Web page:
The question remained, from where would Nixon or Slay secure a few hundred million in funds to show the NFL? The league is plans to offer around $450 million for their end of the deal. Within days of the public formation of the task force, some lawmakers were calling on a vote of the people in the St. Louis area to spend the cash. Many believed that the St. Louis area, not the state, should take on the cost.

Eventually, St. Louis County Executive Steve Stenger expressed his wishes for a public vote before spending county funds. Soon after, Nixon’s task force dropped the county from their financing plan. In the city of St. Louis, with Nixon’s blessing, Edward Jones Dome authorities sued against an ordinance requiring a public vote before spending money on the project. A judge agreed with their arguments, and ruled no public vote was needed.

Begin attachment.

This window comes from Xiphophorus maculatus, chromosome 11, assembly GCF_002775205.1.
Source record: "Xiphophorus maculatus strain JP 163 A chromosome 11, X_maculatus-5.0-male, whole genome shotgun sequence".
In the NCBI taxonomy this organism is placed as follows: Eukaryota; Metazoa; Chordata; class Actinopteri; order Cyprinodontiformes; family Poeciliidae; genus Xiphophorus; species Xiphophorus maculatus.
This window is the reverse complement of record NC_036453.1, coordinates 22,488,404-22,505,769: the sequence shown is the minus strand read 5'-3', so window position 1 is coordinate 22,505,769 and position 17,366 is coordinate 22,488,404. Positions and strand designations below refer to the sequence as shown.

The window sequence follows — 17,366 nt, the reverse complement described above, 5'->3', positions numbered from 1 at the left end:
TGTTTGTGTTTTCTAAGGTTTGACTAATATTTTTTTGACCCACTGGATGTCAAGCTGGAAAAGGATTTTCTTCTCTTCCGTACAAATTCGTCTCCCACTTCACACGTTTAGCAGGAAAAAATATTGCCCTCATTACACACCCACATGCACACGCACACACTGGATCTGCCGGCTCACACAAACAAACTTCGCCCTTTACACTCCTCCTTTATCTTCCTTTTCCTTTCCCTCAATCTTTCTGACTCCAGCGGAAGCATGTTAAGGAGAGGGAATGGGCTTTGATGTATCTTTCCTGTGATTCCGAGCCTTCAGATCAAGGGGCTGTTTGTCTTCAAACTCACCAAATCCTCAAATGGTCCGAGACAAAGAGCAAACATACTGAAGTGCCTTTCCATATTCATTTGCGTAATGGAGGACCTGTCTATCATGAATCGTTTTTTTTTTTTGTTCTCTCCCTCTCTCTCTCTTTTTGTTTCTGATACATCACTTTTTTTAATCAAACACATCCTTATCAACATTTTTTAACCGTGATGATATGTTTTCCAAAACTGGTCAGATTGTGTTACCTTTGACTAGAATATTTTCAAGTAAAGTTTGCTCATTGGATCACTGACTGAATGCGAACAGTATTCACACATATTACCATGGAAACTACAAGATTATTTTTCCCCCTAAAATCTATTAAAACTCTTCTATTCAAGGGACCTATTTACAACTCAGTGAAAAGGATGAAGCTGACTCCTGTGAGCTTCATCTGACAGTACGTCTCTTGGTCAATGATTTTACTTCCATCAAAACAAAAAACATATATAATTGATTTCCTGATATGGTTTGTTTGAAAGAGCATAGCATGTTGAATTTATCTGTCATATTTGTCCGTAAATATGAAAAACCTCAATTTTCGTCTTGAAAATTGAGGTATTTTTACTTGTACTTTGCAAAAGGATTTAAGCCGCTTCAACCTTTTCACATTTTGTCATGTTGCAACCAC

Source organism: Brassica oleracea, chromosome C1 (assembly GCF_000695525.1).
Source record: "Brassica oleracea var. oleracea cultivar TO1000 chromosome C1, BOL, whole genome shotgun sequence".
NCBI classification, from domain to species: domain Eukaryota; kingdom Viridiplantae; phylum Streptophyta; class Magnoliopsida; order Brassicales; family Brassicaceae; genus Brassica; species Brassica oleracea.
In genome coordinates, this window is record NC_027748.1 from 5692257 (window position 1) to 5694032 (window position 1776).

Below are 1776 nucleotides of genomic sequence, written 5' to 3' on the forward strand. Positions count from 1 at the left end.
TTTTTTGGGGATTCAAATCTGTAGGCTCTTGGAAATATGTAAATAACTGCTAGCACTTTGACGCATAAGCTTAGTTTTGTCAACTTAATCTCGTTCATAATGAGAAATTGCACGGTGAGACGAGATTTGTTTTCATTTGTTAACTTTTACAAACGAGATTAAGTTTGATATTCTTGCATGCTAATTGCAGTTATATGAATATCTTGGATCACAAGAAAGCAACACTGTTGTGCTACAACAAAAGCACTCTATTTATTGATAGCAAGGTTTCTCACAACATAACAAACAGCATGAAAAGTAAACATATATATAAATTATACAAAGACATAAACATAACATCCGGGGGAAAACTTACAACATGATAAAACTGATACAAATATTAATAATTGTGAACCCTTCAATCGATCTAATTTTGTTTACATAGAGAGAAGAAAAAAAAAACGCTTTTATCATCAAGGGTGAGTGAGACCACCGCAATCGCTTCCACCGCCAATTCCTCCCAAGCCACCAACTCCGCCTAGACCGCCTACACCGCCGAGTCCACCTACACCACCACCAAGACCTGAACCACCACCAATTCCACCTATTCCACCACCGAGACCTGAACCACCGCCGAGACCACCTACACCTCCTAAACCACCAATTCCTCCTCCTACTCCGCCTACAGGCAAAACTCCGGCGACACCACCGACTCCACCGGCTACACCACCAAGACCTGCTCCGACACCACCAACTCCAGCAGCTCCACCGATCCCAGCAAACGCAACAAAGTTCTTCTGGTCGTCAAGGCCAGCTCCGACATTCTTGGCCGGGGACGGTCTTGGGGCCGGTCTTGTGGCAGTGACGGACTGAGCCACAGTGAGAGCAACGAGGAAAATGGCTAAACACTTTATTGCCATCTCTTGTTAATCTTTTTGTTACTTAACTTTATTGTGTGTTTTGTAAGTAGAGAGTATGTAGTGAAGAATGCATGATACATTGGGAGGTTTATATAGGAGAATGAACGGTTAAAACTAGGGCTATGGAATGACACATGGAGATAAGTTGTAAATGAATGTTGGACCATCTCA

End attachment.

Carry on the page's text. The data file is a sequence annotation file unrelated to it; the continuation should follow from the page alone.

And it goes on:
But the courts no longer represent the final say in the murky future of a new NFL stadium. Nixon’s plan to extend the existing Edward Jones Dome bonds to get about $135 million in funds toward the new stadium originally had lawmakers fuming, Now, key lawmakers in the budget process in both chambers are promising not to fund any new bonds associated with the stadium.

Several lawmakers signed on to a lawsuit in Cole County challenging Nixon’s authority to complete the project on several grounds, a lawsuit Nixon was ultimately dismissed from that was later put to bed by a local St. Louis ruling. Sen. Rob Schaaf, Rep. Jay Barnes, and other state lawmakers have continued to mount public and private challenges to the issuing of new bonds without a public vote.

In both the House and Senate, the Chair and Vice Chair of the Budget Committees have publicly promised not to appropriate any funds to pay for extended dome bonds. Because the agreement between the group managing the dome — the Regional Convention and Sports Complex (RSA) — is “subject to appropriation,” the state is under no obligation to pay debt associated with those bonds.